1977 Tokyo-born Nobuaki Takekawa appears to be a cat-person. He also seems to be a highly focused, detail-oriented artist who uses the sincerity of lovingness and cuteness to ask political questions in the most biting way, yet, never from a distanced or heightened position. The show incorporates installations of Olympic game stadiums, models of planes, wall installations, and paintings. Over 2000 individually handcrafted ceramic cats await the gallery visitor, ready to be heard for their needs, devotion, and anonymity.
Ota Fine Arts Singapore shows ‘Cat Olympics: in memory of Torajiro’ from 2 March until 7 April 2018. The work refers to the 2020 Olympic games, which are to be held in Japan, Tokyo. The show’s title is also a tribute to the late artist’s cat Torajiro. In his studio, three cats currently accompany and inspire Takekawa. The appreciation of this friendship is apparent in every aspect of Cat Olympics.
Takekawa uses the beloved creature of the cat as a metaphor for the human individual within mass society. Doing so, he also implicitly notes on the Japanese culture of cuteness, ‘Kawaii’, bridging his ceramic installation works and his paintings, which display an equally cartoonish aesthetic of movements and scenes that resembles children’s book illustrations in their wittiness, animated gesturing, and single-frame storytelling. The titles of the works and the different sections of the show reveal a deep conceptual approach and the artist’s reflection on a global society’s history. The cats appeal to their audience to let them be how they are, to not force them to perform tricks, to not favour one over the other, to interact with them whilst respecting their freedom, to make basic needs of water, food, and love accessible – to make human rights accessible.
'Cat Olympics: Opening Ceremony' by Nobuaki Takekawa, 2017
The cats who are athletes and the cats who are audience members are not distinguishable, but for their positioning within the installations, and only few dare to break the norms of assigned movement and static gaze. Takekawa devotes a set of four paintings exclusively to the 1936 Olympic games, replacing people with cats, and discussing the recruitment of the ‘Nazi-youths’, the glorification of assimilation of the individual into the march of unidentified bodies of totalitarianism, with a smile, and the honour of the participant, and the innocence of cuteness.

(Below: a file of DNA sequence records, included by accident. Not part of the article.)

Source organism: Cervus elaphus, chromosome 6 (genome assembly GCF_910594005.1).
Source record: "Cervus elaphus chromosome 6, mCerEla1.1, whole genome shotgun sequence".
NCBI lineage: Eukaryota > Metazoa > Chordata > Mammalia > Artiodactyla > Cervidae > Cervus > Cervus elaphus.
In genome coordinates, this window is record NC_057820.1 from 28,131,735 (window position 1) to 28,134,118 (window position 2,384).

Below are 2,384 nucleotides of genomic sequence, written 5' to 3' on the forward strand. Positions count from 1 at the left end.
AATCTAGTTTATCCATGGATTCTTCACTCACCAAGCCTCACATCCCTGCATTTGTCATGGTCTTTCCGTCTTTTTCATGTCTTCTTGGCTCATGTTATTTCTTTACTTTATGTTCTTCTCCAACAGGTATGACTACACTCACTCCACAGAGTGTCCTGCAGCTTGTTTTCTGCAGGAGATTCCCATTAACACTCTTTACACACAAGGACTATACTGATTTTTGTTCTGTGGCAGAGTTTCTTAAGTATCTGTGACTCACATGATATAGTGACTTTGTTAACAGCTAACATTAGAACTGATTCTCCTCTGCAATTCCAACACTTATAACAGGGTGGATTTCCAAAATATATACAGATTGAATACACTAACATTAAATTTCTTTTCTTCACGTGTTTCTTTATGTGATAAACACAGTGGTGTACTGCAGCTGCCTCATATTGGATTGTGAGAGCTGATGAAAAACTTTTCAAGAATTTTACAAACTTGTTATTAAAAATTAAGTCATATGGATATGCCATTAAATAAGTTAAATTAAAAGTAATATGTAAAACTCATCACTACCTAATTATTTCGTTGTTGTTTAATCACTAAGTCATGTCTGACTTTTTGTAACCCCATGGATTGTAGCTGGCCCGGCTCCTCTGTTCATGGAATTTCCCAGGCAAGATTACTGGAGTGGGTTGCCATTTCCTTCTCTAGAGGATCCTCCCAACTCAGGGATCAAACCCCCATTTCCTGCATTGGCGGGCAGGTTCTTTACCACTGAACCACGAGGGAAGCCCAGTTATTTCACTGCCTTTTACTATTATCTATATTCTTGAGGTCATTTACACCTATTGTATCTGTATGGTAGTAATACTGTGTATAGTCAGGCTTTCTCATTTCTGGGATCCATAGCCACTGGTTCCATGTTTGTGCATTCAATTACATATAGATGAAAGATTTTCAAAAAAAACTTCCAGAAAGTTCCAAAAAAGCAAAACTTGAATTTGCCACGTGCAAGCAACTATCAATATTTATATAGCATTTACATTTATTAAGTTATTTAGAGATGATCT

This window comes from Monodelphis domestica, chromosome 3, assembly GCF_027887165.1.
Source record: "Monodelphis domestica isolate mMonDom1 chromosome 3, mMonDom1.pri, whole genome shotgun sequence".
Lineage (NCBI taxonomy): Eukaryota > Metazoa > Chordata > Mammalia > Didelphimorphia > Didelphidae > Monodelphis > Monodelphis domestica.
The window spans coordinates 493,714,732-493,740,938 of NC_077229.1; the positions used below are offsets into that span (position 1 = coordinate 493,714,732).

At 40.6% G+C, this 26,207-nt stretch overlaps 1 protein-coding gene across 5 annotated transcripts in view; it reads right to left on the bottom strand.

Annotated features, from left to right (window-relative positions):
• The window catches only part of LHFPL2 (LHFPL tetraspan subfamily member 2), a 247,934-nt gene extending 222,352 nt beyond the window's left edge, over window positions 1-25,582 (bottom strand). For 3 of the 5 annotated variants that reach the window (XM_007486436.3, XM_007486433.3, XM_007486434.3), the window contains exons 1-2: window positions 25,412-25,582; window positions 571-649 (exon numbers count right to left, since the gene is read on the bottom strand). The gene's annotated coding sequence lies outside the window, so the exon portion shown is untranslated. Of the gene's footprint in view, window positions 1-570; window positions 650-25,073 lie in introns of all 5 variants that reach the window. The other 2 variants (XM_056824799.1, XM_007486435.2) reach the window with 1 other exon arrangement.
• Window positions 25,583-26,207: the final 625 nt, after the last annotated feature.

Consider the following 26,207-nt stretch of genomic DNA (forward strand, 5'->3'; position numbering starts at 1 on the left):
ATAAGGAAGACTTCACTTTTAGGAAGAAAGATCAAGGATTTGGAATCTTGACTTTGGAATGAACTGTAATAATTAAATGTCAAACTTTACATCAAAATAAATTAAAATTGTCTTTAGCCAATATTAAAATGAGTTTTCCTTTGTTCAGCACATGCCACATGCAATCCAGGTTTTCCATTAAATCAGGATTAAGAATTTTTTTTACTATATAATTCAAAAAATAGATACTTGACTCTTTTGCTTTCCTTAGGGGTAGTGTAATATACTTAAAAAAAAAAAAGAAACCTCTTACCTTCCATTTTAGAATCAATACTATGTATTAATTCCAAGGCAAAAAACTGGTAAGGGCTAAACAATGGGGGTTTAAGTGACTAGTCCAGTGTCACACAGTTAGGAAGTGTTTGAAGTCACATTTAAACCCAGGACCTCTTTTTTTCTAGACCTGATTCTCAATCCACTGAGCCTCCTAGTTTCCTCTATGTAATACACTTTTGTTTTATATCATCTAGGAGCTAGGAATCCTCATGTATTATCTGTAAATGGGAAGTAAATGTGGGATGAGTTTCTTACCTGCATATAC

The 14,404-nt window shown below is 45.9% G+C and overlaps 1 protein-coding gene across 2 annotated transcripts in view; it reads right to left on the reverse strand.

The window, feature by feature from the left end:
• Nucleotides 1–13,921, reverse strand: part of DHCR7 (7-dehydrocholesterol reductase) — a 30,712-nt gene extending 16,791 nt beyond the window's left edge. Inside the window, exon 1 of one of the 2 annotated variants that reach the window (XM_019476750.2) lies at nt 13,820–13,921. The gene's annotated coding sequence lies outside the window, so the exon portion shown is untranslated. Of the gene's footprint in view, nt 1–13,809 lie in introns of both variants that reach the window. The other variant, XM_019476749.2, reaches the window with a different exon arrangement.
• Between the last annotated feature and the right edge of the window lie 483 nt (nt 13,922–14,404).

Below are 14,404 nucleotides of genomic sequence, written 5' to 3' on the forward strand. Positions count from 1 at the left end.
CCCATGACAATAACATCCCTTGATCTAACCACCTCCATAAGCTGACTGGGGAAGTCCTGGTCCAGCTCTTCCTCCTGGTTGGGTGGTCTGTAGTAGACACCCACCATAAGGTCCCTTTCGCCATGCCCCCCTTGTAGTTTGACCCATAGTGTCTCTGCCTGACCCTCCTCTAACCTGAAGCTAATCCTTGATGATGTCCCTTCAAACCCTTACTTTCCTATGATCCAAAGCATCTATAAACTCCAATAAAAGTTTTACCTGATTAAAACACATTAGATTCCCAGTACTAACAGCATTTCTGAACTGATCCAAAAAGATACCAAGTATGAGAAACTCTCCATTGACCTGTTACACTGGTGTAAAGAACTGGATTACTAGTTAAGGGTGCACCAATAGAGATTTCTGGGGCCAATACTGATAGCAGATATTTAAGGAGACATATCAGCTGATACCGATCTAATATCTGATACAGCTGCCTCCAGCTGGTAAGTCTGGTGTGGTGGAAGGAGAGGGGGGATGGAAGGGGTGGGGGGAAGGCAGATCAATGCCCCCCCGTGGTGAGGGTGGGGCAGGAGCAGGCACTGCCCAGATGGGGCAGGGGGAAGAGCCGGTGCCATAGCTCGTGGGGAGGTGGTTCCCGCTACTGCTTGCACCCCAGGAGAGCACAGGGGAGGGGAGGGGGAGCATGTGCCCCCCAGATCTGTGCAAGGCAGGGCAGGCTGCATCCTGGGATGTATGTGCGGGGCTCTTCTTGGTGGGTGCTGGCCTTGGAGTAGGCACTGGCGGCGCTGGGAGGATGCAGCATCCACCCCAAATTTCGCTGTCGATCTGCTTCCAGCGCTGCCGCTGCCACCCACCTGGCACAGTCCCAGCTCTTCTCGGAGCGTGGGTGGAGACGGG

'The Bell of the Cat Olympics' by Nobuaki Takekawa, 2018
Takekawa manages to stay on eye-level with his subject and to take his metaphor, the cat, the viewer, and the political issue serious. He operates with honesty, and an outstanding critical voice that is a rare find, truly fulfilling the role of art as discourse. The artist doesn’t just look to the 2020 games with suspicion and an appeal to his home country, but at our society to date, asking us to reflect on the tricks we make us play on one another, time and again.
‘Cat Olympics: in memory of Torajiro’ is a multi-layered must-see for every aspect of its multifarious conceptualisation and exploration of humanity.
More information about exhibition and gallery can be found here.
The title of this article is quoted from T. S. Eliot: ‘Old Possum’s Book of Practical Cats’, first published in 1939, Faber and Faber
Any views or opinions in the post are solely those of the authors and do not necessarily represent the views of the company or contributors.
Back to Top
Sign up for the latest updates
in contemporary art & design!